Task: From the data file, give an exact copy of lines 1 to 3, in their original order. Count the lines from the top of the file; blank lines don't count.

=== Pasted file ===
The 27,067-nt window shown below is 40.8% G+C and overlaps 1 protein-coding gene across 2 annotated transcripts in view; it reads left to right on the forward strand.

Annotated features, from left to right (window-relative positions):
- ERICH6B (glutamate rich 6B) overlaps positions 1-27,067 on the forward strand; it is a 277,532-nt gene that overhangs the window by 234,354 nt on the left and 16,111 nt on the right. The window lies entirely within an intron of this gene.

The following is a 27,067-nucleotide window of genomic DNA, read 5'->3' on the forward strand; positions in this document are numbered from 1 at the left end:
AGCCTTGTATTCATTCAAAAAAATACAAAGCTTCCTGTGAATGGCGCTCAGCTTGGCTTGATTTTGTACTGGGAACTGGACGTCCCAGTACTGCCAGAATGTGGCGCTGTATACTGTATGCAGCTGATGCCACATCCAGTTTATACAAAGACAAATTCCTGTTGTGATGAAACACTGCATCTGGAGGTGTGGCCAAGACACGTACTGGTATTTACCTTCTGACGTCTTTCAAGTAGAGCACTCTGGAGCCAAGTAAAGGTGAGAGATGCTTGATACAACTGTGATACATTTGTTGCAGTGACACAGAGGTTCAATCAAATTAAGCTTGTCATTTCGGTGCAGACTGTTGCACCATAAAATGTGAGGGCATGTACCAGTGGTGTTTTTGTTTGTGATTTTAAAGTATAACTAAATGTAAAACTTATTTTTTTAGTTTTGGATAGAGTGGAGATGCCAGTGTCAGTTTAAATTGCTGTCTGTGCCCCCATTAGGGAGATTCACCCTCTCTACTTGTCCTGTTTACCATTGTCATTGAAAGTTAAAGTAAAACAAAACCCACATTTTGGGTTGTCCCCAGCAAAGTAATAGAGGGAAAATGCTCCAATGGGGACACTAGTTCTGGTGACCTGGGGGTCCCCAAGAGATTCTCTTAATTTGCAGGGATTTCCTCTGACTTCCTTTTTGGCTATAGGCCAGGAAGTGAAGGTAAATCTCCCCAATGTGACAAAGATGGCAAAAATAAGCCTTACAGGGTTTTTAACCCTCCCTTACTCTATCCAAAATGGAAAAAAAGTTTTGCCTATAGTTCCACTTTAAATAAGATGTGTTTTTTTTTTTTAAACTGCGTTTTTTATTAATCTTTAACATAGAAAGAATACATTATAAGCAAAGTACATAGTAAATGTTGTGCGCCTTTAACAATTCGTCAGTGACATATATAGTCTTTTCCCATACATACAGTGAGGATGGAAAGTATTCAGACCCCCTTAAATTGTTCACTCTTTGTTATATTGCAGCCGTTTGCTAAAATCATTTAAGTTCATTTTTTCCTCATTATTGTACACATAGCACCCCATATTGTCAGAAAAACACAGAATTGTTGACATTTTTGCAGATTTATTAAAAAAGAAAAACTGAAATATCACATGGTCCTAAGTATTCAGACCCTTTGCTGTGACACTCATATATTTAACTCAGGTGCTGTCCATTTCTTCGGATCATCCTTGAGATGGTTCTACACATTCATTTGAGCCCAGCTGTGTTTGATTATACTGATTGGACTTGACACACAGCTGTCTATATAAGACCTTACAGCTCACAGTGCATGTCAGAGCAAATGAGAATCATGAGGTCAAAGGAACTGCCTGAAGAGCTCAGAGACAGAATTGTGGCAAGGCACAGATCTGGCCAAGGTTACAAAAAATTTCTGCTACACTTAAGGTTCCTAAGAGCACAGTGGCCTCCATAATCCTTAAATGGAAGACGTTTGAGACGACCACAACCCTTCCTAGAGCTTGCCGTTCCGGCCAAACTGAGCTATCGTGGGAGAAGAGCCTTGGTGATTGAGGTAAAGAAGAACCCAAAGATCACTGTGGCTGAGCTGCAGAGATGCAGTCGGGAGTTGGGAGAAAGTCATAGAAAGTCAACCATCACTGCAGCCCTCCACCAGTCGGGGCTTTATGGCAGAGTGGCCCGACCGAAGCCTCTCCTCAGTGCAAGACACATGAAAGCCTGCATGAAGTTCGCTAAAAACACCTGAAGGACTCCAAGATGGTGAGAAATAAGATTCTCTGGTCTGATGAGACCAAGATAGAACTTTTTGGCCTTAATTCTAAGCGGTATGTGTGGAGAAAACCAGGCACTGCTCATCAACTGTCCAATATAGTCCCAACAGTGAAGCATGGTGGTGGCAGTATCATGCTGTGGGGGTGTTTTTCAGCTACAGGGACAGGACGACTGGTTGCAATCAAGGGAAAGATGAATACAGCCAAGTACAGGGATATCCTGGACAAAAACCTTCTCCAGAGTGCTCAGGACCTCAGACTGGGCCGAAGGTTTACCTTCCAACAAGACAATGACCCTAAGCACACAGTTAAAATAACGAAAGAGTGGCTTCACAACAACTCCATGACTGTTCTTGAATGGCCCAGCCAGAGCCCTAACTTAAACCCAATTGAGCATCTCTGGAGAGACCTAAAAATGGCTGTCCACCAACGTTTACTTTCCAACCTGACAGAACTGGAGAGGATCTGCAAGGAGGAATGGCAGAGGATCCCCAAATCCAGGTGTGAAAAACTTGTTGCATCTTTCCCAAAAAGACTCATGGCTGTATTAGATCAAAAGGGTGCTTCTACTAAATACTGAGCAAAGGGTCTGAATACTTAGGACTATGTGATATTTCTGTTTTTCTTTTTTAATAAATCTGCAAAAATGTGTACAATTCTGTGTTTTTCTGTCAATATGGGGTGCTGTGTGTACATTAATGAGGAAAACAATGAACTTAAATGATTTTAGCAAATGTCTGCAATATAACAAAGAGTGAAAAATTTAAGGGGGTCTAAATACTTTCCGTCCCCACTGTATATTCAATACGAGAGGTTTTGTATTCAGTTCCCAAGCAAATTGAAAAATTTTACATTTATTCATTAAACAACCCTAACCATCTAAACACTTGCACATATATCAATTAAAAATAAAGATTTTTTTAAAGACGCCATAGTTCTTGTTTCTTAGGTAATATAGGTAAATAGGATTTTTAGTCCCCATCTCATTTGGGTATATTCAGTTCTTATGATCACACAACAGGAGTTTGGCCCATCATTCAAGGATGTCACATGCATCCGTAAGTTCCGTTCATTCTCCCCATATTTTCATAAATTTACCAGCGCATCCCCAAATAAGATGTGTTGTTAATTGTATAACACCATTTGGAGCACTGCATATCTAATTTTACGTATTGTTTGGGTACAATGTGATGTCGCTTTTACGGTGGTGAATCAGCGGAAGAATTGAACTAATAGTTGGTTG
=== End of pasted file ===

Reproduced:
The 27,067-nt window shown below is 40.8% G+C and overlaps 1 protein-coding gene across 2 annotated transcripts in view; it reads left to right on the forward strand.

Annotated features, from left to right (window-relative positions):
- ERICH6B (glutamate rich 6B) overlaps positions 1-27,067 on the forward strand; it is a 277,532-nt gene that overhangs the window by 234,354 nt on the left and 16,111 nt on the right. The window lies entirely within an intron of this gene.